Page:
Daisuke Matsuzaka, born on September 13, 1980, is a professional baseball player from Tokyo Metropolitan and he is currently playing for the Chunichi Dragons. Even before entering the pro scene, he became the subject of attention when he was pitching over 150 km/h fastballs and fast dipping sliders as his team’s ace during his 3rd year in Yokohama High School.
In the National High School Baseball Championship, he became the second person in history to achieve a no-hitter in the final and because of his successive championships in the spring and summer Koshien, he earned the nickname “Monster of Heisei.”
In the 1998 draft, three teams fought over him in the first round, and Seibu Lions ended up drawing the winning lottery for the negotiation rights and signed a contract. After joining the team, he was able to start in the first team right from the opening game even though he was still a rookie right out of high school.
His first match as a starting pitcher was on April 7 against the Nippon-Ham Fighters, where he showed off a 155 km/h fastball and won his first game after giving up 2 points in 8 innings. Moreover, when he first went up against Ichiro Suzuki in the Orix match, he was able to strike him out in three consecutive at bats.
The boost in confidence didn’t stop until Matsuzaka earned the title for most wins with 16 wins and 5 losses. He also earned the Golden Glove, Rookie of the Year and Best Nine awards, showing that his nickname is well deserved.
Matsuzaka won the title for most wins again the next year, in 2000, and once more in 2001. That year, he won the Sawamura award, as well as other titles. With only 3 years gone by since he joined the team, he had firmly cemented his position as the ace pitcher in the Lions and in the entire Japanese baseball world. He became the fastest player to enter the 100 million yen annual salary club after graduating high school.
In 2002, Daisuke suffered from injuries and thus wasn’t able to produce the desired results, finishing the season with only 6 wins. After that, he was winning over 10 games every year, and he was selected for the Japan national team, where he earned the bronze medal in 2004 Summer Olympics held in Athens, Greece. His regular season matches with the Seibu Lions ended with the Pacific League championship title and his first Japan Series championship title.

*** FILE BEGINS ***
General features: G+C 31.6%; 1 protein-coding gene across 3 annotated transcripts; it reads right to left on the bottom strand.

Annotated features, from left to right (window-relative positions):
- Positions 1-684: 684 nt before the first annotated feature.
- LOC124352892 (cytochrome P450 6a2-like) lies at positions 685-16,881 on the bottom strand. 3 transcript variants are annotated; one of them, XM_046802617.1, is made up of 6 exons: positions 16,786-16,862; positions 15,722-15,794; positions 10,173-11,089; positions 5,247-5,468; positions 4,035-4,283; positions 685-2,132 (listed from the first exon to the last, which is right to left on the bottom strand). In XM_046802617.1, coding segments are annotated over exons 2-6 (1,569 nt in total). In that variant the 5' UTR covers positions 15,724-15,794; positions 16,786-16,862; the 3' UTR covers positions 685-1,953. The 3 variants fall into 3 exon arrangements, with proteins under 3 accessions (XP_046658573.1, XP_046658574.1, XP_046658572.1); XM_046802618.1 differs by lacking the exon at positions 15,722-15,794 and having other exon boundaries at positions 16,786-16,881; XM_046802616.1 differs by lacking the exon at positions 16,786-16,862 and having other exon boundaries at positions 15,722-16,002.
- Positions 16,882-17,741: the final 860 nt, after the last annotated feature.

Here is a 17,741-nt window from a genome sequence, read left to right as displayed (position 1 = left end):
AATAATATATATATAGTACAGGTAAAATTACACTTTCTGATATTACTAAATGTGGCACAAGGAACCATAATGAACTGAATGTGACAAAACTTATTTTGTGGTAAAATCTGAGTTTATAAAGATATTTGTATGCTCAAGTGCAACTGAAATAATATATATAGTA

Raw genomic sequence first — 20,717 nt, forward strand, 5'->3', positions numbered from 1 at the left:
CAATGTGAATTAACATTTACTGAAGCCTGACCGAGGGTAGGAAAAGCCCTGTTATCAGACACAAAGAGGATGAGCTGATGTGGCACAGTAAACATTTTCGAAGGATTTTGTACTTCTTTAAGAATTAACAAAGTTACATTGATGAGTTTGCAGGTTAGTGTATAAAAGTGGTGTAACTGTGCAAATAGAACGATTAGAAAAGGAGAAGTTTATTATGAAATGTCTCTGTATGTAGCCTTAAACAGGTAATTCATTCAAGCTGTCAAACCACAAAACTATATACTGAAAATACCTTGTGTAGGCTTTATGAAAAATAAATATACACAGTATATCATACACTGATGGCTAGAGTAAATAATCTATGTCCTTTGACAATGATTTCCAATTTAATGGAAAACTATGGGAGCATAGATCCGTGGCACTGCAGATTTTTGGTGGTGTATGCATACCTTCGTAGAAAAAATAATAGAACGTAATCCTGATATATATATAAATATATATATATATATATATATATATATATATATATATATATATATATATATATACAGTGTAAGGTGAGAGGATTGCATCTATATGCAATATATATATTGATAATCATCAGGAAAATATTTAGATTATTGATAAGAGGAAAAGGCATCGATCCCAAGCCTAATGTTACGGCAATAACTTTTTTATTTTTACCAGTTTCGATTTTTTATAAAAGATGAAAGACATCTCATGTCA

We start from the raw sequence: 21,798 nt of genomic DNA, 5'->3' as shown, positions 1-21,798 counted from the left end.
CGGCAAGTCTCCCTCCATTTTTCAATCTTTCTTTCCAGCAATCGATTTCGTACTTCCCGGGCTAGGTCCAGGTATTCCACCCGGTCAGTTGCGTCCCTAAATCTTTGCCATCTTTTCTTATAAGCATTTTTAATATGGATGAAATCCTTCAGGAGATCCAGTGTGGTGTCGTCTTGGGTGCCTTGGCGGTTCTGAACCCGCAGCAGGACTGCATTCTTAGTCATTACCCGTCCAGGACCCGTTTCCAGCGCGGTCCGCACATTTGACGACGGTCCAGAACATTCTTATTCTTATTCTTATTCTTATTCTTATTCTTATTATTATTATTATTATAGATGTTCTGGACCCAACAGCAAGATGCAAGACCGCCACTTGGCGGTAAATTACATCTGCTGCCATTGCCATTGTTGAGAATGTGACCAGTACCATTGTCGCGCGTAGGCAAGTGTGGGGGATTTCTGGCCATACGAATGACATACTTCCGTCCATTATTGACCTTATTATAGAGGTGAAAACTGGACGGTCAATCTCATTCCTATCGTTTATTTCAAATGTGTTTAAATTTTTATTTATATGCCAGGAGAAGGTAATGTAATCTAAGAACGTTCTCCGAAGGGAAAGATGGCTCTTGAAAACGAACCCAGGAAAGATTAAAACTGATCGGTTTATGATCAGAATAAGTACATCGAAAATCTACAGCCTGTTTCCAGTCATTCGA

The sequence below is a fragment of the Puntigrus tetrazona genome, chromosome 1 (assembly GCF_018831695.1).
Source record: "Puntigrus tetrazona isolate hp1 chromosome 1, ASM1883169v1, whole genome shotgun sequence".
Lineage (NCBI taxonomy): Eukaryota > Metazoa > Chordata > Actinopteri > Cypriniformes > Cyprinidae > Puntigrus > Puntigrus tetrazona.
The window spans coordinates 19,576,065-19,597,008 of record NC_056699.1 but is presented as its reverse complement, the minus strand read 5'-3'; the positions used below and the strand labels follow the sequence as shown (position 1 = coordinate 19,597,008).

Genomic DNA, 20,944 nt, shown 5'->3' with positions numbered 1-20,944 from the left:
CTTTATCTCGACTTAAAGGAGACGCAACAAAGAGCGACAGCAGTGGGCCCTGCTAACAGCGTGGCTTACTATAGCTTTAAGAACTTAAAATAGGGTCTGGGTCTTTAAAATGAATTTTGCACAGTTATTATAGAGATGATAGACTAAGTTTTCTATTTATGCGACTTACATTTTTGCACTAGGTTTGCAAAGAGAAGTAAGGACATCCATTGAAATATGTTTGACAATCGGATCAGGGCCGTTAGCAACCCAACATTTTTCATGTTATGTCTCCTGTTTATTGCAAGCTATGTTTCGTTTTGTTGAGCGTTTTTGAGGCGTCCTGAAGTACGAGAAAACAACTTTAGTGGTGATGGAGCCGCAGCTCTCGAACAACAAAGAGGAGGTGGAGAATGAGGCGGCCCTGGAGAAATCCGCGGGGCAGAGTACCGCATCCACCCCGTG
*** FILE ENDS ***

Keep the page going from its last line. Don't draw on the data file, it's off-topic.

Before the 2006 season opening game, he appeared in the first World Baseball Classic in the Japan national team, where he was the starting pitcher in all three matches. With 3 wins and a 1.38 ERA, he rightfully earned the WBC MVP title and his first WBC championship as the Japan national team’s ace pitcher.
In off-season that year, he announced his decision to move on to MLB, using the posting system, and he signed a formal contract with the Boston Red Sox. During his first year in MLB, in 2007, he helped share the burden as a part of the rotation, finishing with a score of 15 wins and 12 losses. That season, he recorded the team’s highest number of strikeouts at 201, as well as helped the team win their division championship after 12 long years.
Matsuzaka also stepped on the mound and brought home a win in the post season match against the Los Angeles Angels and in the World Series match against the Colorado Rockies. He helped the Red Sox become the World Series champions and he himself became the first Japanese pitcher to win in the World Series.
The next year, in 2008, he showed further improvement by achieving 8 consecutive wins and surpassing his previous year’s results with 18 wins and 3 losses, 2.90 ERA and a .857 win percentage. He was also voted for forth place for the Cy Young Award.
In 2009, he was picked for Japan national team for the second WBC. Just like last time, he won 3 matches and greatly pushed his team towards their second consecutive WBC championship title. Matsuzaka himself earned the WBC MVP title for the second time, but he had to time off from the regular season due to injuries, which left him with an unsatisfying season.
After that, Matsuzaka was put on the disabled list and he had to spend more time watching the games from the side. In 2011, he underwent Tommy John surgery.
However, after he had recovered from surgery, he wasn’t able to show the exciting pitching that he was famous for. Perhaps it was because of the surgery or because he had thrown too much during his high school days. Next, he transferred to the New York Mets and then the Fukuoka Soft Bank Hawks, but he wasn’t able to produce sufficient results and left the Hawks on November 5, 2017.
On January 23, 2018, he passed the Chunichi Dragons unofficial trials, which let him officially join the team with a one year contract.